It seems like Samsung is going to be plagued with quite a few production shortages this year. Recently DigiTimes reported that Samsung may run into supply issues with their octa-core Exynos chip. As it turns out, they may also have issues when it comes to supplying AMOLED display panels.
According to DisplaySearch, just one of many analyst firms there has already been a pretty sizeable strain on AMOLED display units. The company forecasts that the supply and demand ration for that particular component will reach 1% by the end of the year. To translate, that means any type of setback big or small could easily throw the supply chain off the track. Does that mean it’s going to happen, and we should all prepare for Galaxy series doomsday (or any other device that uses Samsung’s AMOLED display for that matter)? No, but it is certainly a cause for alarm.
According to Charles Annis, the vice president of manufacturing analysis at DisplaySearch:
Samsung Display still produces the vast majority of commercially available AMOLEDs, and these are mainly used in smartphones. With the recent release of the Galaxy S4 with a 5-inch Full HD AMOLED display, Samsung will need to run its AMOLED fabs at maximum capacity to keep up with expected high demand.
As the supply/demand ratio is expected to tighten dramatically, Samsung is moving to significantly extend capacity at its A2 5.5G fab from 2013-2014. Additionally, the company may also accelerate its plans for A3, another new AMOLED production line.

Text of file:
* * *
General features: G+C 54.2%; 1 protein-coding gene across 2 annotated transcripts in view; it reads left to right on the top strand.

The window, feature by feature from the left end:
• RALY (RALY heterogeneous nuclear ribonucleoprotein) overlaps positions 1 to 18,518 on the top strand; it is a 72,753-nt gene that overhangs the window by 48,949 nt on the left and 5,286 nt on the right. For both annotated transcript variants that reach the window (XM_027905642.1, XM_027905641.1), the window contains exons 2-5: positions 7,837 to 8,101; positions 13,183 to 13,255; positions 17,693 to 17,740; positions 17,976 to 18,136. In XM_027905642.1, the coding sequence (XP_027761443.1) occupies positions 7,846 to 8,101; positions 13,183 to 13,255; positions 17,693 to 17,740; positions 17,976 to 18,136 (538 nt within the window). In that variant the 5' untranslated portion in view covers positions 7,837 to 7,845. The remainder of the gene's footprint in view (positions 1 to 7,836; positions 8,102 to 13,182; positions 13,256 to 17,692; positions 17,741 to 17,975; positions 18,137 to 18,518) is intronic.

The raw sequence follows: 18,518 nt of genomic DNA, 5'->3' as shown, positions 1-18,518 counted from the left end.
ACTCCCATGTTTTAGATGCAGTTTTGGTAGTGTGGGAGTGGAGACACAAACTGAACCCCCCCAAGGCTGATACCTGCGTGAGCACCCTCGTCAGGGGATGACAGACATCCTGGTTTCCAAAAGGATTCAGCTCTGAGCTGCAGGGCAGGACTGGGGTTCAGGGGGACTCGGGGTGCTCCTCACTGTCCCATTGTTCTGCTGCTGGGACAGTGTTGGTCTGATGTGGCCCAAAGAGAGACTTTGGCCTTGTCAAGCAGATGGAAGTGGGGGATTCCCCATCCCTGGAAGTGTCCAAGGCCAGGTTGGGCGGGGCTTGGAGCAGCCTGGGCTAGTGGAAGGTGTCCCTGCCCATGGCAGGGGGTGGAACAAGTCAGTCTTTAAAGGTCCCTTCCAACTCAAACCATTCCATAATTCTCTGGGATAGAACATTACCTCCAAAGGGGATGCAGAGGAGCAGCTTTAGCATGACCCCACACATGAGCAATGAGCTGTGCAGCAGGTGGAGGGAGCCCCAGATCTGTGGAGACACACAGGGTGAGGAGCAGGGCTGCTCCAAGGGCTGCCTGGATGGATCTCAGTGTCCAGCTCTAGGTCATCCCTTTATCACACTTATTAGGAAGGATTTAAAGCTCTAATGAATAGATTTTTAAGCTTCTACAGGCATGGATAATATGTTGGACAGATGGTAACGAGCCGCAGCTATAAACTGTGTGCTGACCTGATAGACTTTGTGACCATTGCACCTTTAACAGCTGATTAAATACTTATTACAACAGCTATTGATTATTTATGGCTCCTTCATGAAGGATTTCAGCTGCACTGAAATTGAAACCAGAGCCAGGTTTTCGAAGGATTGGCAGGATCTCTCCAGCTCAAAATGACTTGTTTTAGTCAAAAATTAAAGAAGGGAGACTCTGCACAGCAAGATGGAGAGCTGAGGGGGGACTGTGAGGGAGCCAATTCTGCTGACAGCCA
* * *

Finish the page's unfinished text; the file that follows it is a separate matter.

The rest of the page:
Rapid growth of smartphones and tablets, in conjunction with the continued shift towards larger average TV sizes, are driving a recovery of the FPD industry. In fourth-quarter 2012, average operating margins for flat panel display makers turned positive for the first time since third-quarter 2010, and this trend is forecast to continue. Additionally, the outlook for fab utilization, equipment spending and technology upgrades is improving in 2013 and potentially will continue into 2014.
It looks like the technology used in TFT LCD flat panel displays will also see a shortage this year too. Of course, that doesn’t really affect the mobile market. It does show that the general demand for TFT LCD displays is on the rise, which means it’s safe to assume the same for AMOLED displays. When you consider just how popular Samsung’s devices are, including the Galaxy S4 it’s not difficult to see there may very well be issues in the future.
Then again, you can’t just blindly trust a market analyst firm.